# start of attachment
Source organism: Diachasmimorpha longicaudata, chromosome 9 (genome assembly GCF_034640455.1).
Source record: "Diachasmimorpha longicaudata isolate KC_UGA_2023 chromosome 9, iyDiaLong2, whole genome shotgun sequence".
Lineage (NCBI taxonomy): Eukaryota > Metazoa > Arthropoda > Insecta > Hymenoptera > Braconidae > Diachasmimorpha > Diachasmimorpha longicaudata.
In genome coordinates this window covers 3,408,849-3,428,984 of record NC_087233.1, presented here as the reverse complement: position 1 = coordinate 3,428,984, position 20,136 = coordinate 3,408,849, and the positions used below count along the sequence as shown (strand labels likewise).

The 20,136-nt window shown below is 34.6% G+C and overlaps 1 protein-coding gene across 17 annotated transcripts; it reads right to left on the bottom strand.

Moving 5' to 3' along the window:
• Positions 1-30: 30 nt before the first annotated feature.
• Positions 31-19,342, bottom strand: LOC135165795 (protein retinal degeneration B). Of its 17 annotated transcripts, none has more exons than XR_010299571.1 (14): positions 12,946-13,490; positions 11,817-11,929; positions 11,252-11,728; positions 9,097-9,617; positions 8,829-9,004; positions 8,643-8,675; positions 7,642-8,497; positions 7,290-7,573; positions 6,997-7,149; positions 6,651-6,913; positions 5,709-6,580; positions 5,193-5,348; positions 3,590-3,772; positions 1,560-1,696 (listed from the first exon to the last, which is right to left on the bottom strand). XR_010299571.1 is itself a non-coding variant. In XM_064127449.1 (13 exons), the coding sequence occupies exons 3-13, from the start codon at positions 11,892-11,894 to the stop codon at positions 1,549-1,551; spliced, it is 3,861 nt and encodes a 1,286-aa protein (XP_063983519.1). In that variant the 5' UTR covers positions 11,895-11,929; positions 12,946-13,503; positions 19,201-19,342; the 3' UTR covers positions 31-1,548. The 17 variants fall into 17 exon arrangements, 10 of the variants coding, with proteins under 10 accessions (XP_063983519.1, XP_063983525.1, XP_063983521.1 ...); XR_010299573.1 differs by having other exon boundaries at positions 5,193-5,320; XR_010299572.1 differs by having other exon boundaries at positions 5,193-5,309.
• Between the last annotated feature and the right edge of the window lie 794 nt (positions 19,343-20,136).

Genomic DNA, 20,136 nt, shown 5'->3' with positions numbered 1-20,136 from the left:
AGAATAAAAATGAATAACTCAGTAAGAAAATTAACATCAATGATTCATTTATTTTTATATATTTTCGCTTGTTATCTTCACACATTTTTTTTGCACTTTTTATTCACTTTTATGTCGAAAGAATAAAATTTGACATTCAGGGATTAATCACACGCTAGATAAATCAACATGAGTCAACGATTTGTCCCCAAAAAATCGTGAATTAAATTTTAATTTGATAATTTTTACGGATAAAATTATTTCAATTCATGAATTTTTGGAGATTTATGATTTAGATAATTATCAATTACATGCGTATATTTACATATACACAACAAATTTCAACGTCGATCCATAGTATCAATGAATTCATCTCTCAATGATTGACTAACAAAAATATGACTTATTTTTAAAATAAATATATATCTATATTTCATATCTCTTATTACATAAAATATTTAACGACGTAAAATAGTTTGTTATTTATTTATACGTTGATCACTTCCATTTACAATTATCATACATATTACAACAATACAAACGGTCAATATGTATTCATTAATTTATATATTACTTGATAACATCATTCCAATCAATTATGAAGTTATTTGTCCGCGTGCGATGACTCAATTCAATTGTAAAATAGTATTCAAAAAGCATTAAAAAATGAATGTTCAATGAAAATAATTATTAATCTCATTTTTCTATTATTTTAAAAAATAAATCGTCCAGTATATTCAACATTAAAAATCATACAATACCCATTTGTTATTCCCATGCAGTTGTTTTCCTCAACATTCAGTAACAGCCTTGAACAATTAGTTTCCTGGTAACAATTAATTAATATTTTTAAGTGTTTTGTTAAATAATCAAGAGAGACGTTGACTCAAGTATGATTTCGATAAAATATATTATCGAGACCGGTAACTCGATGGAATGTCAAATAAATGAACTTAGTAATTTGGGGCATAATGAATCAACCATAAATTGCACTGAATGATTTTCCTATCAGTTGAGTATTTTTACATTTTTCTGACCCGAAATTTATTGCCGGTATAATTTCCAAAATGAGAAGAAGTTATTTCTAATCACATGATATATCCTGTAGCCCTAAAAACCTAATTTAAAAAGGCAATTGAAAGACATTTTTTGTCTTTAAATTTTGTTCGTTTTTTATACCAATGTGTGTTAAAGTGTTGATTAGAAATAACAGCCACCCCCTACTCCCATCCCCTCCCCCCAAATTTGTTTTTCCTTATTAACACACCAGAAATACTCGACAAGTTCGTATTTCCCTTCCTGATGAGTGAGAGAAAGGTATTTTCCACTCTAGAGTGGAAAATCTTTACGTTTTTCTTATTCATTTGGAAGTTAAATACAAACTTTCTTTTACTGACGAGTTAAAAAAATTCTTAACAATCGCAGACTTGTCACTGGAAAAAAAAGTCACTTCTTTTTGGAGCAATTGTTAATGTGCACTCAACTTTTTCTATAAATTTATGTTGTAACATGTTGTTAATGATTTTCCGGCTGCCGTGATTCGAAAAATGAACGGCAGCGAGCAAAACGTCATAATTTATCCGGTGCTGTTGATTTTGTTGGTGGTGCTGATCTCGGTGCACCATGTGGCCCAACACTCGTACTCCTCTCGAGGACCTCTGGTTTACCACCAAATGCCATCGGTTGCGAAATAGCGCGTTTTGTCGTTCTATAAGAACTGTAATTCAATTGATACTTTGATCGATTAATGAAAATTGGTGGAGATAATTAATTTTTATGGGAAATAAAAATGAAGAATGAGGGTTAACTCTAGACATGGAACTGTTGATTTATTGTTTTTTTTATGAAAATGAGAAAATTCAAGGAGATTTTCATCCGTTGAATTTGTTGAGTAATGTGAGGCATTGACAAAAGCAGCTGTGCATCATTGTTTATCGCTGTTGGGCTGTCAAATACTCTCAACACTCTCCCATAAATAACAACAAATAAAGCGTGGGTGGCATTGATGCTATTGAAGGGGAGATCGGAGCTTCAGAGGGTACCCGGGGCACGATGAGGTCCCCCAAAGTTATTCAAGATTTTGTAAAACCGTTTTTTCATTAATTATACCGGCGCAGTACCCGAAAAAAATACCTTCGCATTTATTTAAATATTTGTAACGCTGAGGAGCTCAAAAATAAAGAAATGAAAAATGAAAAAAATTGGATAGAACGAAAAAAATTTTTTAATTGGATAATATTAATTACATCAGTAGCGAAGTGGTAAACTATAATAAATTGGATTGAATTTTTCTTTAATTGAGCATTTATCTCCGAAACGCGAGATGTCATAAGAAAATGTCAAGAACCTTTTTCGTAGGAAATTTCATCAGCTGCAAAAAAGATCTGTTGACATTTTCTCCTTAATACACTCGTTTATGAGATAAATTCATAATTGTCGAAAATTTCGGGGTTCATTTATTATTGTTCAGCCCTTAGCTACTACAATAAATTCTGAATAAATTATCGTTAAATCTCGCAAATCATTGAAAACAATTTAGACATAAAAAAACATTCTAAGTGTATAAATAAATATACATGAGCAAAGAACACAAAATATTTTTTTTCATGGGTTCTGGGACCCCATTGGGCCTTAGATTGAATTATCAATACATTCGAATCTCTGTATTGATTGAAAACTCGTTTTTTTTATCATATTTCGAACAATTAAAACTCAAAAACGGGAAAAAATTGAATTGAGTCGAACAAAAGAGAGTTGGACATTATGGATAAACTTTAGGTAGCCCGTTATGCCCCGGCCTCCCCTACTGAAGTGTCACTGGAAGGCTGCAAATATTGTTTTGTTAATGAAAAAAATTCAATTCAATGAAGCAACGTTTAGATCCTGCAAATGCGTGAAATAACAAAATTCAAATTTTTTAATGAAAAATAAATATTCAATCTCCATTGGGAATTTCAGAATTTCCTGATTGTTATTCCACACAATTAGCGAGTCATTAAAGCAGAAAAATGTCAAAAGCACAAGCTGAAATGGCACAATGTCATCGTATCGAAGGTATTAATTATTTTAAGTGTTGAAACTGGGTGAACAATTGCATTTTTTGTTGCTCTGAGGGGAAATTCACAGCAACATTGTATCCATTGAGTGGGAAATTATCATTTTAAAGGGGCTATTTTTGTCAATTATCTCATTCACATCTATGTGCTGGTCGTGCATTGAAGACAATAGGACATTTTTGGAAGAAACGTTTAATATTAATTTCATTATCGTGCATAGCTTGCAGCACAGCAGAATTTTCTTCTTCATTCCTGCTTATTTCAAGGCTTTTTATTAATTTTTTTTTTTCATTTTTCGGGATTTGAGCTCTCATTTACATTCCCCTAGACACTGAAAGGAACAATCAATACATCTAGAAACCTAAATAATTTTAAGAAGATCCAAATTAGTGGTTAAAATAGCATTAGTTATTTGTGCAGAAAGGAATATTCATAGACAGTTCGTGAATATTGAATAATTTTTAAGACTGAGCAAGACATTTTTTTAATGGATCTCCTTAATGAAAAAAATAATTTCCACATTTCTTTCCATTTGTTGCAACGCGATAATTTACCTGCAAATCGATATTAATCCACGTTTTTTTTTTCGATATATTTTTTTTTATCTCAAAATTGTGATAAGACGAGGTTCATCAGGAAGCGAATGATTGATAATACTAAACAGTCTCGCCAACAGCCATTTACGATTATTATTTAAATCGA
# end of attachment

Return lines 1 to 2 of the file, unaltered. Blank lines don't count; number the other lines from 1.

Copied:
Source organism: Diachasmimorpha longicaudata, chromosome 9 (genome assembly GCF_034640455.1).
Source record: "Diachasmimorpha longicaudata isolate KC_UGA_2023 chromosome 9, iyDiaLong2, whole genome shotgun sequence".